You received Form 1099-S, Proceeds from Real Estate Transactions, the date of sale appears in box 1 of Form 1099-S.
If you did not receive Form 1099-S, the date of sale is either the date the title transferred or the date the economic burdens and benefits of ownership shifted to the buyer, whichever date is earlier. (In most cases, these dates are the same.)
Eligibility Step 3—Residence
Determine whether you meet the residence requirement. If your home was your residence for at least 24 of the months you owned the home during the 5 years leading up to the date of sale, you meet the residence requirement. The 24 months of residence can fall anywhere within the 5-year period.
It doesn’t even have to be a single block of time. All you need is a total of 24 months (730 days) of residence during the 5-year period.
If you were ever away from home, you need to determine whether that counts as time living at home or not. To not exceed the residency requirement, a vacation or other short absence can count as the time you lived at home (even if you rented out your home while you were gone).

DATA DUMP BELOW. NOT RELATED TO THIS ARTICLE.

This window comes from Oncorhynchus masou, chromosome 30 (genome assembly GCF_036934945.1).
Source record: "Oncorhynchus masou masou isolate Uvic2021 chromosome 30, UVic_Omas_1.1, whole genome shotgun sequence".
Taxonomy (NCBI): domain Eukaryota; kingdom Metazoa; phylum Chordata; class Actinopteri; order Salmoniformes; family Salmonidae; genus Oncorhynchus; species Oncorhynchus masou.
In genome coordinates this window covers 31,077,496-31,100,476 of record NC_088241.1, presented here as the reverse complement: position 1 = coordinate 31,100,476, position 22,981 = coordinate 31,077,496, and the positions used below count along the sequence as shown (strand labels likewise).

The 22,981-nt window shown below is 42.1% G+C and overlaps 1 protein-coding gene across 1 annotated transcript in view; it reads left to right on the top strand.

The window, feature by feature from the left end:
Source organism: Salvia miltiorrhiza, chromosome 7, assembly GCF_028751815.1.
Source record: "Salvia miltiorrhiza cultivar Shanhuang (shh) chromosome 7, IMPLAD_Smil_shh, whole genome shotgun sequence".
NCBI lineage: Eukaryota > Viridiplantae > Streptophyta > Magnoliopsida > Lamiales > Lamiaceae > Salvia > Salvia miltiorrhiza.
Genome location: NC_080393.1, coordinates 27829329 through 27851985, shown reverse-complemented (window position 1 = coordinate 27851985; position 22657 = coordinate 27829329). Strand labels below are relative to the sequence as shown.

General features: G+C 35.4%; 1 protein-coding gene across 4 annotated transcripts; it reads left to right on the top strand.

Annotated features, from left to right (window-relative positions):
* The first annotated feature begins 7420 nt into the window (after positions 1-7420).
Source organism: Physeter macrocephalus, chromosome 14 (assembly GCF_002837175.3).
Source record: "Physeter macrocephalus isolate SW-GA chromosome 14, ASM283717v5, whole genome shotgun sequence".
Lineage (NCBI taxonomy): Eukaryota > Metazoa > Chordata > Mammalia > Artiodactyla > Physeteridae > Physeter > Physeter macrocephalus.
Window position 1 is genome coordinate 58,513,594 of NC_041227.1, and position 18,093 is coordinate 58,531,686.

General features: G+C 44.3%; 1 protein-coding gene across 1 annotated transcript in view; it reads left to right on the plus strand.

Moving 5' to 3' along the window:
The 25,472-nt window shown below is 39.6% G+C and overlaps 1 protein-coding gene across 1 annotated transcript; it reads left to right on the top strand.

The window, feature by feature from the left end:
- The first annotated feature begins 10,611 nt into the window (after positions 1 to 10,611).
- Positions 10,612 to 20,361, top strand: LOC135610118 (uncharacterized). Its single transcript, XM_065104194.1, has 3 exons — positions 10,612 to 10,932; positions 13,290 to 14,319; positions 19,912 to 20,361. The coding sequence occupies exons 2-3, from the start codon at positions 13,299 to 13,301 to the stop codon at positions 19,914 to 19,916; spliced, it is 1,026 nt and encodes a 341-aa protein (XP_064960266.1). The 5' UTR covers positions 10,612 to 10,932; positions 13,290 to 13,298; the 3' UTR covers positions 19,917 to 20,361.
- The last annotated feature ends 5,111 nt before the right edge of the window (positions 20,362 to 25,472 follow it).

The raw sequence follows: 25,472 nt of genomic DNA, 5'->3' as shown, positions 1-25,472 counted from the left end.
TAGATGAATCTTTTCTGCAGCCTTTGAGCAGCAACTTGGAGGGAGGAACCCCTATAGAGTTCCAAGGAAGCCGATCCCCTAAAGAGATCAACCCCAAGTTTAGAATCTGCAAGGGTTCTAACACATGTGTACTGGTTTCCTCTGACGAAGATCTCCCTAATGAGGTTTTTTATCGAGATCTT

If you have a disability and are physically or mentally unable to care for yourself, you only need to show that your home was your residence for at least 12 months out of the 5 years leading up to the date of sale.
In addition, any time you spend living in a care facility (such as a nursing home) counts toward your residence requirement, so long as the facility has a license from a state or other political entity to care for people with your condition.
Eligibility Step 4—Look-Back
Determine whether you meet the look-back requirement. 1) If you did not exclude the gain when selling a home on your tax returns for the previous two years. 2) And you do not intend to do so on any returns or amended returns for the past two years that have not been filed. The look-back requirement has been met by you.